# Computer Science

## Description

Grid City is a small planned city laid out at a completely regular N by M grid with streets going north-south and east-west. There is one building per city block. Grid occasionally suffers major snow storms. The Grid City Snow Clearing Department (GridClear) wishes to make it possible to reach each city block but the effort to move the snow is so great that they resolve to make it possible to go from any block to any other through paved paths. This means that the path itself may snake through the city and may even loop through an intersection, but the plows won't double-back on a paved road for fear of running over the many pedestrians.

The head of GridClear consults you to help plan the path. You are told the path must start somewhere on the outside boundary of the grid, but you can choose where, because Grid City has many garages available. The goal is to ensure that for any two blocks that neighbor one another north-south or east-west, a resident will need to travel over only a few streets (or through a few buildings) along the cleared path. The "score" of a path is the worst case, i.e. the largest number of such streets/buildings. Crossing a plowed intersection costs nothing, but it is impossible to cross an unplowed intersection or street.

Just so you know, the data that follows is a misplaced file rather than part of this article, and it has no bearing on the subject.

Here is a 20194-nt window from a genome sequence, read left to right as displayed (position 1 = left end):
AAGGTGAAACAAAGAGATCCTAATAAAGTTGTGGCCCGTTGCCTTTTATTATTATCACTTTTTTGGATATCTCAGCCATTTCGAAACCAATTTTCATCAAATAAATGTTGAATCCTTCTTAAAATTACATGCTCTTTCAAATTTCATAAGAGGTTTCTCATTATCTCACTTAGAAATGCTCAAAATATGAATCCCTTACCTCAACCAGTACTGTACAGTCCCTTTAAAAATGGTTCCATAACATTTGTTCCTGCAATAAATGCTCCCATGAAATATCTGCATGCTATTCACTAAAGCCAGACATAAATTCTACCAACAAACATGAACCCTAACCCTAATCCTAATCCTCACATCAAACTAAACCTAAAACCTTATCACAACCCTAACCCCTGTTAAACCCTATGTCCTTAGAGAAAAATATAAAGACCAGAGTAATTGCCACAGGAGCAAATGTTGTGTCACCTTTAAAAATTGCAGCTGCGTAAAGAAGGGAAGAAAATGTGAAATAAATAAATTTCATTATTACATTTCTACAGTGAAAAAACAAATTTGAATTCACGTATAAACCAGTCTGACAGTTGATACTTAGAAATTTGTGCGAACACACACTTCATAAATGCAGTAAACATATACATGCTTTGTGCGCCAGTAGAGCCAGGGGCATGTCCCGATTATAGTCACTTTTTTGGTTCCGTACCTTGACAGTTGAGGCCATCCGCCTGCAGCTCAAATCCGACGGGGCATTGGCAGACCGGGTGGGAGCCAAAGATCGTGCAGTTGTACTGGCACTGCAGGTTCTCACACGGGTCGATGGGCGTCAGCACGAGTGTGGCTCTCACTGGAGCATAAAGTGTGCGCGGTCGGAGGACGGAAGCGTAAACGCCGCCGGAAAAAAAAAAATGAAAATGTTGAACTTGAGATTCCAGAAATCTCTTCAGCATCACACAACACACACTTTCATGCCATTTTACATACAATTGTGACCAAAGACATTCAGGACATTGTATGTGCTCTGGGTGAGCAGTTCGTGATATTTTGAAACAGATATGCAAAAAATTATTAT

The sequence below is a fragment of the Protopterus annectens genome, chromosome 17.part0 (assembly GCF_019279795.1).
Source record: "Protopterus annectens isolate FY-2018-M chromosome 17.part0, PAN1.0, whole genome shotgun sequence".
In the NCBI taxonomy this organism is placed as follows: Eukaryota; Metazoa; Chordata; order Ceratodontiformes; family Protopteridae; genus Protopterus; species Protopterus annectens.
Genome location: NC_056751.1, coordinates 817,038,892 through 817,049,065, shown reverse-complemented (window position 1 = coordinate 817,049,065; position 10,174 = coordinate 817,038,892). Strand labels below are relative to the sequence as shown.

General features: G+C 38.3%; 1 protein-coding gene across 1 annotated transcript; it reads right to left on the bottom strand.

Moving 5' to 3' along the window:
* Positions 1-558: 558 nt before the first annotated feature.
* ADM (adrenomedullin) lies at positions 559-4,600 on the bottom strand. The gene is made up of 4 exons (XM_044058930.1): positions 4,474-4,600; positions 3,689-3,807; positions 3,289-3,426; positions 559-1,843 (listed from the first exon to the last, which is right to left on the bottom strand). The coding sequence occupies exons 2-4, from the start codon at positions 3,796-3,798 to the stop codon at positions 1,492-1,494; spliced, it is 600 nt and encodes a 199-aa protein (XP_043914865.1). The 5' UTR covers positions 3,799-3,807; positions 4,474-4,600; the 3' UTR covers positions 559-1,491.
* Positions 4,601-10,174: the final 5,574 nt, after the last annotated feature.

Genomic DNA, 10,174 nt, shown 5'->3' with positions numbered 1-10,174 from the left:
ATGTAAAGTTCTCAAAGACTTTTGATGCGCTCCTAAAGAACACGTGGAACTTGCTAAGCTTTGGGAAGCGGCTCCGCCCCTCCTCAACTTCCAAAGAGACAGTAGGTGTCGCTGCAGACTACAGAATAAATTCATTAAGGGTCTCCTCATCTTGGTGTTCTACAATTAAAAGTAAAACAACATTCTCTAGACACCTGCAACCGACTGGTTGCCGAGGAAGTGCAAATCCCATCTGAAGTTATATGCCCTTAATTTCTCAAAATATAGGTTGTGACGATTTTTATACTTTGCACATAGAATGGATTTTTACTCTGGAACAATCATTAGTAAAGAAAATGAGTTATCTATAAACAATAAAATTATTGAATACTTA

You may assume that each building block has an entrance at every corner and that walking through a building to any other corner (even to the diagonally opposite one) costs the same as walking one city block along a plowed street. You accept this simplication, because there is no ice inside the buildings.

In what follows, you may find it helpful to look at the very nice applet of Arefin Huq with whom I have worked on this puzzle.

Players will be told M and N (the dimensions of the grid), how many plows they have (up to and including 4), and be given an upper bound (worst case) of the score on the whole grid. They are to obtain that score in the shortest time cost possible, where the time cost is the maximum number of streets plowed by any single plow.

Here are some examples along with solutions in the human-solvable version of this puzzle

## Architecture

The architecture group will extend Arefin Huq's applet to display the board, reorganize the game to allow TCP connections, keep track of the plow that takes the longest route.